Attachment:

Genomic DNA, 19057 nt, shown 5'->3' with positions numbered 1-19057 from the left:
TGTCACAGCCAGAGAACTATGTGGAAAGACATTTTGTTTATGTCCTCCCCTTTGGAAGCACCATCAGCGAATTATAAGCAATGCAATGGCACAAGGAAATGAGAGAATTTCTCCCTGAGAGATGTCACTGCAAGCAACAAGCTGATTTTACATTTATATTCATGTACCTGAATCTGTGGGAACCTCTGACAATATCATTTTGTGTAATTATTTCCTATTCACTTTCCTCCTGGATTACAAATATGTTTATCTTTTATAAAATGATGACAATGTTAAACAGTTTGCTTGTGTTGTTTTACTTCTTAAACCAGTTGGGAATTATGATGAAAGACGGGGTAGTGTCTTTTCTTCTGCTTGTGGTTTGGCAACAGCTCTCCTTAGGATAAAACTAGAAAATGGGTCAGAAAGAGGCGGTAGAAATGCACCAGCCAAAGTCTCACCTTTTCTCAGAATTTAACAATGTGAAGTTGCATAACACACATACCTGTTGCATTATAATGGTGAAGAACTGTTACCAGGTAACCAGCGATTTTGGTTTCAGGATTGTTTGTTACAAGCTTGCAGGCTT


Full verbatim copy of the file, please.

Genomic DNA, 19057 nt, shown 5'->3' with positions numbered 1-19057 from the left:
TGTCACAGCCAGAGAACTATGTGGAAAGACATTTTGTTTATGTCCTCCCCTTTGGAAGCACCATCAGCGAATTATAAGCAATGCAATGGCACAAGGAAATGAGAGAATTTCTCCCTGAGAGATGTCACTGCAAGCAACAAGCTGATTTTACATTTATATTCATGTACCTGAATCTGTGGGAACCTCTGACAATATCATTTTGTGTAATTATTTCCTATTCACTTTCCTCCTGGATTACAAATATGTTTATCTTTTATAAAATGATGACAATGTTAAACAGTTTGCTTGTGTTGTTTTACTTCTTAAACCAGTTGGGAATTATGATGAAAGACGGGGTAGTGTCTTTTCTTCTGCTTGTGGTTTGGCAACAGCTCTCCTTAGGATAAAACTAGAAAATGGGTCAGAAAGAGGCGGTAGAAATGCACCAGCCAAAGTCTCACCTTTTCTCAGAATTTAACAATGTGAAGTTGCATAACACACATACCTGTTGCATTATAATGGTGAAGAACTGTTACCAGGTAACCAGCGATTTTGGTTTCAGGATTGTTTGTTACAAGCTTGCAGGCTT